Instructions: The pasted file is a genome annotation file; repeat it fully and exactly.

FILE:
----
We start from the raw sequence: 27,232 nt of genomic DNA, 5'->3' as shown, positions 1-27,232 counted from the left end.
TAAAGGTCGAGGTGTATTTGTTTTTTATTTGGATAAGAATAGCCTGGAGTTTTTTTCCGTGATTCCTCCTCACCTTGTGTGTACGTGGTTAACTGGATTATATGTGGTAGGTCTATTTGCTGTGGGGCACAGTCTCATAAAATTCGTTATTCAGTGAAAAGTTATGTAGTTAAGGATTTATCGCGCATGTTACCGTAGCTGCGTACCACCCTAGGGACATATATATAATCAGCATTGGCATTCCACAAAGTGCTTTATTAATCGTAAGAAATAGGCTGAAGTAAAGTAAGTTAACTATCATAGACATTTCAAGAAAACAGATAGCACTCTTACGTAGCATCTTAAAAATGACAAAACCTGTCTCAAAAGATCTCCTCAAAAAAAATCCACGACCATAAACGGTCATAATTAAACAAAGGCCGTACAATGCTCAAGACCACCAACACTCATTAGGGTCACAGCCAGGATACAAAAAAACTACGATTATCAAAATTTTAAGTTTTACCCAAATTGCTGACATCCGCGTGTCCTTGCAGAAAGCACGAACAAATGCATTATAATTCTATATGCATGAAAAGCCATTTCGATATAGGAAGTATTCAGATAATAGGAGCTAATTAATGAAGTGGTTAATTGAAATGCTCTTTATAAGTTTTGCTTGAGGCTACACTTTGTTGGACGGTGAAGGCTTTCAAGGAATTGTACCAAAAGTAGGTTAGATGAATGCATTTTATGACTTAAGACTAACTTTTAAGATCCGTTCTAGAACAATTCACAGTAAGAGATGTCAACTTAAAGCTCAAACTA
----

We start from the raw sequence: 27,232 nt of genomic DNA, 5'->3' as shown, positions 1-27,232 counted from the left end.
TAAAGGTCGAGGTGTATTTGTTTTTTATTTGGATAAGAATAGCCTGGAGTTTTTTTCCGTGATTCCTCCTCACCTTGTGTGTACGTGGTTAACTGGATTATATGTGGTAGGTCTATTTGCTGTGGGGCACAGTCTCATAAAATTCGTTATTCAGTGAAAAGTTATGTAGTTAAGGATTTATCGCGCATGTTACCGTAGCTGCGTACCACCCTAGGGACATATATATAATCAGCATTGGCATTCCACAAAGTGCTTTATTAATCGTAAGAAATAGGCTGAAGTAAAGTAAGTTAACTATCATAGACATTTCAAGAAAACAGATAGCACTCTTACGTAGCATCTTAAAAATGACAAAACCTGTCTCAAAAGATCTCCTCAAAAAAAATCCACGACCATAAACGGTCATAATTAAACAAAGGCCGTACAATGCTCAAGACCACCAACACTCATTAGGGTCACAGCCAGGATACAAAAAAACTACGATTATCAAAATTTTAAGTTTTACCCAAATTGCTGACATCCGCGTGTCCTTGCAGAAAGCACGAACAAATGCATTATAATTCTATATGCATGAAAAGCCATTTCGATATAGGAAGTATTCAGATAATAGGAGCTAATTAATGAAGTGGTTAATTGAAATGCTCTTTATAAGTTTTGCTTGAGGCTACACTTTGTTGGACGGTGAAGGCTTTCAAGGAATTGTACCAAAAGTAGGTTAGATGAATGCATTTTATGACTTAAGACTAACTTTTAAGATCCGTTCTAGAACAATTCACAGTAAGAGATGTCAACTTAAAGCTCAAACTA